Tuesday, July 03, 2018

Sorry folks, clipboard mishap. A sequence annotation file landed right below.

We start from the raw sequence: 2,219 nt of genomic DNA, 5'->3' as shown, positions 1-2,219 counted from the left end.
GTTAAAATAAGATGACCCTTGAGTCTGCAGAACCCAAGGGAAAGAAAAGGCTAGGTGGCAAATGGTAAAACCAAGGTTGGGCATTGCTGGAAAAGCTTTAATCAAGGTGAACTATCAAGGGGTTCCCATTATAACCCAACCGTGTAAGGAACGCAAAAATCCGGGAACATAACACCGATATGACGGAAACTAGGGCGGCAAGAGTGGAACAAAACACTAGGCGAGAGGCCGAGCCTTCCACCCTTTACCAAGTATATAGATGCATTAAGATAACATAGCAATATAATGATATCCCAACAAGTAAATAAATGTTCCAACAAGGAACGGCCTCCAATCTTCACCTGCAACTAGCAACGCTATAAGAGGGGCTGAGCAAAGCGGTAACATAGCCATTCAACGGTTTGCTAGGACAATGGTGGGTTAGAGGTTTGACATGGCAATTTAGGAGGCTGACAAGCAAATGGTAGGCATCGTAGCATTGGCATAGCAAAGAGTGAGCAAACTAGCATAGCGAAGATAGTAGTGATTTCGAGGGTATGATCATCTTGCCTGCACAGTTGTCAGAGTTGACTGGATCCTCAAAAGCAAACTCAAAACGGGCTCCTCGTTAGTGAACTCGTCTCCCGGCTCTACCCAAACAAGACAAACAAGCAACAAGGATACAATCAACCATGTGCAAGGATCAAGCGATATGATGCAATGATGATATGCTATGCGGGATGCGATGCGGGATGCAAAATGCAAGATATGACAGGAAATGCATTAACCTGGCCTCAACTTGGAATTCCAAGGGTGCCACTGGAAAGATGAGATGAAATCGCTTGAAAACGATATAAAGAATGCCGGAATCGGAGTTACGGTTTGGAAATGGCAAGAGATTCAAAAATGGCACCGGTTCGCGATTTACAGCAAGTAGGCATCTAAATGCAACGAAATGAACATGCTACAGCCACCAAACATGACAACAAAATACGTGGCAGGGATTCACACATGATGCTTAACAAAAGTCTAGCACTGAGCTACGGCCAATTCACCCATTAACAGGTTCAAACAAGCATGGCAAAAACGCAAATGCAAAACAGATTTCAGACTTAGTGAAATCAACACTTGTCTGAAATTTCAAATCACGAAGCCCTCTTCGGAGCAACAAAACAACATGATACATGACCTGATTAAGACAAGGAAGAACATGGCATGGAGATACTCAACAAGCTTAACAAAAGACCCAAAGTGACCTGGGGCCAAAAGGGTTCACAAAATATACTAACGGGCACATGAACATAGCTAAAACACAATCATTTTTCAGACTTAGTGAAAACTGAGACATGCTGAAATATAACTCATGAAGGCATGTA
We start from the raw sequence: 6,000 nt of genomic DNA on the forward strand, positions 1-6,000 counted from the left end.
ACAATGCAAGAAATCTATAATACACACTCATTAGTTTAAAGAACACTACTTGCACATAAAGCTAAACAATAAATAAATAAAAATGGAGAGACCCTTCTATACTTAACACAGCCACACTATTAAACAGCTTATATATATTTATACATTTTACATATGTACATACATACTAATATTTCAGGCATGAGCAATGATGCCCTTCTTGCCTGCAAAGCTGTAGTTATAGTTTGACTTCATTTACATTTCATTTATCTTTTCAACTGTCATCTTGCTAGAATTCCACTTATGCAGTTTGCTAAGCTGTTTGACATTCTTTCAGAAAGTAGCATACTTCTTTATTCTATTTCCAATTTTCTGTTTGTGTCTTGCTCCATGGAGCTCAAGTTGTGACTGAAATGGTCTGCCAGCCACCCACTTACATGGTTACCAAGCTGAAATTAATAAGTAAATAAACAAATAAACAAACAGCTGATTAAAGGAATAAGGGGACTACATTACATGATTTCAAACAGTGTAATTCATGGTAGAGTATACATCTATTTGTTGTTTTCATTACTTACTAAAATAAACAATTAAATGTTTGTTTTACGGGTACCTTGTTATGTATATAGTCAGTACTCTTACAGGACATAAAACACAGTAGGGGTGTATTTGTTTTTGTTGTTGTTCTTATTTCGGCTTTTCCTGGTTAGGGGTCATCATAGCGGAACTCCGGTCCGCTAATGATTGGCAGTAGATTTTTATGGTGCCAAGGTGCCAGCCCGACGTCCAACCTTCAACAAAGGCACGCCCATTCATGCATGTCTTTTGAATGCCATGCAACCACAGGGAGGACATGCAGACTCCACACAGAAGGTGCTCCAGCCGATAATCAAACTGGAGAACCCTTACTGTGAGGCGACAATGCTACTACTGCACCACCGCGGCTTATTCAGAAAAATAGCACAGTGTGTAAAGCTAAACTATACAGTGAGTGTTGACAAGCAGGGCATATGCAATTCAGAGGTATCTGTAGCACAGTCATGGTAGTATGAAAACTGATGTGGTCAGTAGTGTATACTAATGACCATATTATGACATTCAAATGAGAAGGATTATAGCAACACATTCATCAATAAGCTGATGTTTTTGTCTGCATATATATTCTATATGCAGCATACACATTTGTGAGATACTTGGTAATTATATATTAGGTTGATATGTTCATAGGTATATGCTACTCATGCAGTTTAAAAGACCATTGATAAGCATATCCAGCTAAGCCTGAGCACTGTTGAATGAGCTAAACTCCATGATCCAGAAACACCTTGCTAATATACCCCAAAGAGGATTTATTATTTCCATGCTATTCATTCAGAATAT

But I suppose there are times when the form of organized distraction that is professional sport escapes the realm of the trivial and approaches the sublime, and it’s starting to seem that the World Cup that is currently underway in Russia is just such a happening, and it has forced me to pay attention to it—by no means just for the sake of football, although the twists and turns of this tournament have been quite curious. Nobody could have predicted that some of the strongest teams—Germany and Spain—would be eliminated before the quarter-finals, or that the latter of them would be eliminated by Russia. Russian footballers are not known for winning internationally. A popular joke goes: What does Russia want for New Year? (Christmas, which is on January 7th, is not a gift-giving occasion.) New legs for its footballers! That Russia made it into the quarter-finals is already a huge victory and a minor miracle, and there is much dancing in the streets. Akinfeev, the Russian goalkeeper to whom the team owes its victory over Spain several times over, has become a national hero and an internet meme.